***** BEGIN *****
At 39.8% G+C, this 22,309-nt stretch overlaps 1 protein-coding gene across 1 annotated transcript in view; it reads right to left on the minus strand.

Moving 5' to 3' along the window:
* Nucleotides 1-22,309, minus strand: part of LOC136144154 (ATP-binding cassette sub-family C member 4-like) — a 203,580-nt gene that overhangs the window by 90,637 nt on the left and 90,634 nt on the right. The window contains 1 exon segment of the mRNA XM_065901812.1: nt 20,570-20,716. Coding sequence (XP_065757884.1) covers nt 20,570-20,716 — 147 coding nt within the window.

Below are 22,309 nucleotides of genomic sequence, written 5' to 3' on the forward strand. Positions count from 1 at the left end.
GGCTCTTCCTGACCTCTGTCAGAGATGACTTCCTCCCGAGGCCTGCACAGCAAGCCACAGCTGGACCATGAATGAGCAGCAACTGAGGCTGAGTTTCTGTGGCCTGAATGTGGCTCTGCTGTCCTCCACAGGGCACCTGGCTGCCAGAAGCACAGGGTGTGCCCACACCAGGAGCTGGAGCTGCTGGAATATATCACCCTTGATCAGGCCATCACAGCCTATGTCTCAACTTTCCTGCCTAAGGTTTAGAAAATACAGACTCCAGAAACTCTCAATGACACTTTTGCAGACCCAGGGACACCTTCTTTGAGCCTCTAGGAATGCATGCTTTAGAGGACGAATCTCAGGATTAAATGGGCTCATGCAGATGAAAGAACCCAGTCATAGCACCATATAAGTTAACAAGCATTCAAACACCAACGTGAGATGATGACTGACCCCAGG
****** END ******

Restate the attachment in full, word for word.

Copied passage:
At 39.8% G+C, this 22,309-nt stretch overlaps 1 protein-coding gene across 1 annotated transcript in view; it reads right to left on the minus strand.

Moving 5' to 3' along the window:
* Nucleotides 1-22,309, minus strand: part of LOC136144154 (ATP-binding cassette sub-family C member 4-like) — a 203,580-nt gene that overhangs the window by 90,637 nt on the left and 90,634 nt on the right. The window contains 1 exon segment of the mRNA XM_065901812.1: nt 20,570-20,716. Coding sequence (XP_065757884.1) covers nt 20,570-20,716 — 147 coding nt within the window.

Below are 22,309 nucleotides of genomic sequence, written 5' to 3' on the forward strand. Positions count from 1 at the left end.
GGCTCTTCCTGACCTCTGTCAGAGATGACTTCCTCCCGAGGCCTGCACAGCAAGCCACAGCTGGACCATGAATGAGCAGCAACTGAGGCTGAGTTTCTGTGGCCTGAATGTGGCTCTGCTGTCCTCCACAGGGCACCTGGCTGCCAGAAGCACAGGGTGTGCCCACACCAGGAGCTGGAGCTGCTGGAATATATCACCCTTGATCAGGCCATCACAGCCTATGTCTCAACTTTCCTGCCTAAGGTTTAGAAAATACAGACTCCAGAAACTCTCAATGACACTTTTGCAGACCCAGGGACACCTTCTTTGAGCCTCTAGGAATGCATGCTTTAGAGGACGAATCTCAGGATTAAATGGGCTCATGCAGATGAAAGAACCCAGTCATAGCACCATATAAGTTAACAAGCATTCAAACACCAACGTGAGATGATGACTGACCCCAGG